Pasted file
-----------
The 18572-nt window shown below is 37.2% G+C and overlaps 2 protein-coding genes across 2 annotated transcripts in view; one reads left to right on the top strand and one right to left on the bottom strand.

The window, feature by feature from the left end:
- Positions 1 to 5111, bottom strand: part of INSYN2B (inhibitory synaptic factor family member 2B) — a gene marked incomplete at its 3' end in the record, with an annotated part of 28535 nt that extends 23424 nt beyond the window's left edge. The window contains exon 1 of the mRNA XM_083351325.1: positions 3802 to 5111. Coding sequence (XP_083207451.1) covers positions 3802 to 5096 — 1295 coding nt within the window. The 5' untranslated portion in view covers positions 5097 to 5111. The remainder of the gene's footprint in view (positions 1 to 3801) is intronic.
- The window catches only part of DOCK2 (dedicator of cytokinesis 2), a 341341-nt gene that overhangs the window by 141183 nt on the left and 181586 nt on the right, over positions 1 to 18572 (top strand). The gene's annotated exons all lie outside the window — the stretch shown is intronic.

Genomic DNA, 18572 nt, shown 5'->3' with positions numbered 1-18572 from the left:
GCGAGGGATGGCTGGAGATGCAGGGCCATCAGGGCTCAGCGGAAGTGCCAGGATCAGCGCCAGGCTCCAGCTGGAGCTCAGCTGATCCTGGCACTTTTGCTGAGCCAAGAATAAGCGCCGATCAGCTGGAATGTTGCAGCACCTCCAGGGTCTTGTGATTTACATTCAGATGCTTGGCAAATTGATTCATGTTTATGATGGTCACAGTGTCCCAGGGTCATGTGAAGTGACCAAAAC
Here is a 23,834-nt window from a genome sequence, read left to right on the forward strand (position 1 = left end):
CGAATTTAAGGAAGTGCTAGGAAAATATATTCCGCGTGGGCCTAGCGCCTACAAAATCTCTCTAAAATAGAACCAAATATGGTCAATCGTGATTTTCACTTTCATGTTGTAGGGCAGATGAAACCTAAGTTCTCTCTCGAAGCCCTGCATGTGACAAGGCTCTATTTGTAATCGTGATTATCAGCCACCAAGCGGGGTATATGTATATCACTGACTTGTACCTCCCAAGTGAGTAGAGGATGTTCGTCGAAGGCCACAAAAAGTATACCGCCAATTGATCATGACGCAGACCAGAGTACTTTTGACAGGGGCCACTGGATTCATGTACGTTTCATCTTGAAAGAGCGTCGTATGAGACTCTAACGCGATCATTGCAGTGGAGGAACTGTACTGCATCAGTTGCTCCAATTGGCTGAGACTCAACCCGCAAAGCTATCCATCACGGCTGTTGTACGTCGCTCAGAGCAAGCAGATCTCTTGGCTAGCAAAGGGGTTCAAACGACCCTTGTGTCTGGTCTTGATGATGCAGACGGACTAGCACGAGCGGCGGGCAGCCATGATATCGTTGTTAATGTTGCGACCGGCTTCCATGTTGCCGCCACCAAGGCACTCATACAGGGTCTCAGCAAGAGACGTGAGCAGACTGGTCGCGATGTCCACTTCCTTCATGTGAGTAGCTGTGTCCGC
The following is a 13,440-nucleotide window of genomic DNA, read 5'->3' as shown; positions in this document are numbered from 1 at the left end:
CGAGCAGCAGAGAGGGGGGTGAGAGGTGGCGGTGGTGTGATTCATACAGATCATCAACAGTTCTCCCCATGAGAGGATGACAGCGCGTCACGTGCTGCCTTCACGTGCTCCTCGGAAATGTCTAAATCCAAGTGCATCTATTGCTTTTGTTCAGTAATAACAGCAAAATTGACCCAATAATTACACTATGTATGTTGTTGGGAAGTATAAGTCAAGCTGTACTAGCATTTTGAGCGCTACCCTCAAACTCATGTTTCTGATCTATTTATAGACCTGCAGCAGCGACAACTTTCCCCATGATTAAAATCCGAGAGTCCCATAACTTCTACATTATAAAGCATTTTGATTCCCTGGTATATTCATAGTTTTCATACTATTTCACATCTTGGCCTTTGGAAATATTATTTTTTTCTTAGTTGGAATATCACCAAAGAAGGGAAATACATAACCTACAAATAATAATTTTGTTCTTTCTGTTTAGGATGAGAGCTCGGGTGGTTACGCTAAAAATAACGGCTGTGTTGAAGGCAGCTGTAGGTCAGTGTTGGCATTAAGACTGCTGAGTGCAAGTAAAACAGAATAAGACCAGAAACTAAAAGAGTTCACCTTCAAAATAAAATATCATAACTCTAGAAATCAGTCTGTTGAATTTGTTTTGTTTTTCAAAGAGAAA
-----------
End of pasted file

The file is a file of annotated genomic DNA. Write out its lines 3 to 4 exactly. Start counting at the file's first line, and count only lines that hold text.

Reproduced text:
- Positions 1 to 5111, bottom strand: part of INSYN2B (inhibitory synaptic factor family member 2B) — a gene marked incomplete at its 3' end in the record, with an annotated part of 28535 nt that extends 23424 nt beyond the window's left edge. The window contains exon 1 of the mRNA XM_083351325.1: positions 3802 to 5111. Coding sequence (XP_083207451.1) covers positions 3802 to 5096 — 1295 coding nt within the window. The 5' untranslated portion in view covers positions 5097 to 5111. The remainder of the gene's footprint in view (positions 1 to 3801) is intronic.
- The window catches only part of DOCK2 (dedicator of cytokinesis 2), a 341341-nt gene that overhangs the window by 141183 nt on the left and 181586 nt on the right, over positions 1 to 18572 (top strand). The gene's annotated exons all lie outside the window — the stretch shown is intronic.